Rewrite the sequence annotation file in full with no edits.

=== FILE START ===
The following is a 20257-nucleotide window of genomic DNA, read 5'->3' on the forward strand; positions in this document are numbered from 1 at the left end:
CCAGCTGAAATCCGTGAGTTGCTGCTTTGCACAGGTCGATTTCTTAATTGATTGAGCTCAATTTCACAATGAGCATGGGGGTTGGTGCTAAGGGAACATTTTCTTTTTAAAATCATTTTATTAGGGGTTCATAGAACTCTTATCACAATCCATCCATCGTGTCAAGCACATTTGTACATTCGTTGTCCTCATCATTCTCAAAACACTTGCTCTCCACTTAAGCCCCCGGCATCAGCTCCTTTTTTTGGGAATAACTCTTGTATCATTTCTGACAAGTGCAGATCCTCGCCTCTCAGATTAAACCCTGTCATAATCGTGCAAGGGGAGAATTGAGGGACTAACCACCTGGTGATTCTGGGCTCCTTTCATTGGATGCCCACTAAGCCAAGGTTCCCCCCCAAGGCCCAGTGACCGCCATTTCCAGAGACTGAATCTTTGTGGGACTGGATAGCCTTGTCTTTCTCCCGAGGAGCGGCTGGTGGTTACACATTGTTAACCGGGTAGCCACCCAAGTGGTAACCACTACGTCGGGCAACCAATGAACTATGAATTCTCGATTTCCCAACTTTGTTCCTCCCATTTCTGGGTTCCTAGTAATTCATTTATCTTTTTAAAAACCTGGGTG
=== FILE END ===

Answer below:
The following is a 20257-nucleotide window of genomic DNA, read 5'->3' on the forward strand; positions in this document are numbered from 1 at the left end:
CCAGCTGAAATCCGTGAGTTGCTGCTTTGCACAGGTCGATTTCTTAATTGATTGAGCTCAATTTCACAATGAGCATGGGGGTTGGTGCTAAGGGAACATTTTCTTTTTAAAATCATTTTATTAGGGGTTCATAGAACTCTTATCACAATCCATCCATCGTGTCAAGCACATTTGTACATTCGTTGTCCTCATCATTCTCAAAACACTTGCTCTCCACTTAAGCCCCCGGCATCAGCTCCTTTTTTTGGGAATAACTCTTGTATCATTTCTGACAAGTGCAGATCCTCGCCTCTCAGATTAAACCCTGTCATAATCGTGCAAGGGGAGAATTGAGGGACTAACCACCTGGTGATTCTGGGCTCCTTTCATTGGATGCCCACTAAGCCAAGGTTCCCCCCCAAGGCCCAGTGACCGCCATTTCCAGAGACTGAATCTTTGTGGGACTGGATAGCCTTGTCTTTCTCCCGAGGAGCGGCTGGTGGTTACACATTGTTAACCGGGTAGCCACCCAAGTGGTAACCACTACGTCGGGCAACCAATGAACTATGAATTCTCGATTTCCCAACTTTGTTCCTCCCATTTCTGGGTTCCTAGTAATTCATTTATCTTTTTAAAAACCTGGGTG